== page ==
SPRINGFIELD — Democrat David Gill insisted Thursday that he has not broken his pledge against taking campaign money from Wall Street bankers and big corporations.
The emergency room physician from Bloomington, who is seeking a seat in Congress representing Illinois’ 13th District, said the Democratic Congressional Campaign Committee used only money from small donors — not the DCCC’s corporate contributors — to help him finance a new TV ad.
“All the money raised by the DCCC for the ad came from online or grass-roots donors, not PACs, lobbyists or corporations,” Gill said during a conference call Thursday.
In the ad, Gill says, “My campaign doesn’t take a penny from Wall Street bankers or big corporations.”
At the end of the piece, however, there is a tagline noting that the ad was approved by Gill and partially financed by the DCCC — which does take money from corporate donors.
The Illinois Republican Party says Gill “broke one of his most longstanding campaign pledges: his often repeated line to not take a penny of corporate money.”
Gill, who faces Republican Rodney Davis of Taylorville and independent John Hartman of Edwardsville on the Nov. 6 ballot, told reporters that he was “outraged” over the GOP response and was unaware the ad and its funding source would become controversial.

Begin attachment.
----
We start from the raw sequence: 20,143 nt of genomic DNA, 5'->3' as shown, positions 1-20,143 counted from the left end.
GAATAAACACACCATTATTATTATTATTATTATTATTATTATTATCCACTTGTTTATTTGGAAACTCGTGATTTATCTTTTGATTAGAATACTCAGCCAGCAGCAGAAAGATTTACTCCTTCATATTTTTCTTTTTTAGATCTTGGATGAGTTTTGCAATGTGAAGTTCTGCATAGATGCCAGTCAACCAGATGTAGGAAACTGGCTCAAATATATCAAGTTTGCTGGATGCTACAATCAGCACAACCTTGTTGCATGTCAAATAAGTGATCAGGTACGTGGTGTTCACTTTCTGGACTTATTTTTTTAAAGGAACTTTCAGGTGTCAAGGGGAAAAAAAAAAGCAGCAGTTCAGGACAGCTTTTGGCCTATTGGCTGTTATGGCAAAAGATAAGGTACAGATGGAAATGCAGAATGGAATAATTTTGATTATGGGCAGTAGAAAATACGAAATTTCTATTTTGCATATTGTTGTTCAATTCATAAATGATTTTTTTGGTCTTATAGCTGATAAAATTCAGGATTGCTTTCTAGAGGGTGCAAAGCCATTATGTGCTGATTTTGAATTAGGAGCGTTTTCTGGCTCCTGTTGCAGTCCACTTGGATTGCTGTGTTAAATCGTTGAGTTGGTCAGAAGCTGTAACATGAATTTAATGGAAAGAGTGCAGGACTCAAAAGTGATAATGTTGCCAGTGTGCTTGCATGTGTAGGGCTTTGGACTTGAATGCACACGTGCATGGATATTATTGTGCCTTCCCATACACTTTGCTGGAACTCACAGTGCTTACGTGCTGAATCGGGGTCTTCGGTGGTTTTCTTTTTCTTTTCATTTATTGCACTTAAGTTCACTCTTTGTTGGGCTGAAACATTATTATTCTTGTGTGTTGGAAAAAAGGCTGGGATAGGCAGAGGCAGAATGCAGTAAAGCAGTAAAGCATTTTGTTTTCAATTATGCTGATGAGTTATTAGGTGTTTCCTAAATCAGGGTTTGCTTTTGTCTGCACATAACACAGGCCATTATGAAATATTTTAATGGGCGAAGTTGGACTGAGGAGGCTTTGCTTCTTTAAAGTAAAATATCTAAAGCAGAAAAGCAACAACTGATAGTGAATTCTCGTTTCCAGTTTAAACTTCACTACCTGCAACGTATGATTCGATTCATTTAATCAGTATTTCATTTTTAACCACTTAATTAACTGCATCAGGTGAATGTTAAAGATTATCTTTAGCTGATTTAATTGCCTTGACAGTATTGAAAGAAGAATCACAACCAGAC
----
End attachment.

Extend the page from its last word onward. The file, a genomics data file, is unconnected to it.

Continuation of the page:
“I didn’t think this was going to be an issue,” said Gill, who has made the campaign finance pledge a key piece of his fourth campaign for Congress.
In March, for example, he bashed his primary election opponent for accepting DCCC money.
On Thursday, Gill abruptly hung up the phone before the reporters were done asking questions.
Neither his campaign nor the DCCC provided examples of other campaigns where only so-called “grass-roots” dollars were being spent on behalf of candidates.
The abbreviated conference call came on the second straight day of confusion over the funding question.
On Wednesday, following a debate in Normal, Gill appeared not to understand the ramifications of the new funding arrangement with the DCCC when he was questioned by reporters.
At one point he stopped a post-debate interview to confer with a staffer in hopes of clarifying the situation, but then did little to clear the air.
With Hartman polling below 10 percent, Gill and Davis have been duking it out in the final weeks of a hard-fought campaign that has drawn more than $3.6 million in funding from outside groups.
The Davis campaign did not have an immediate response to the dust-up.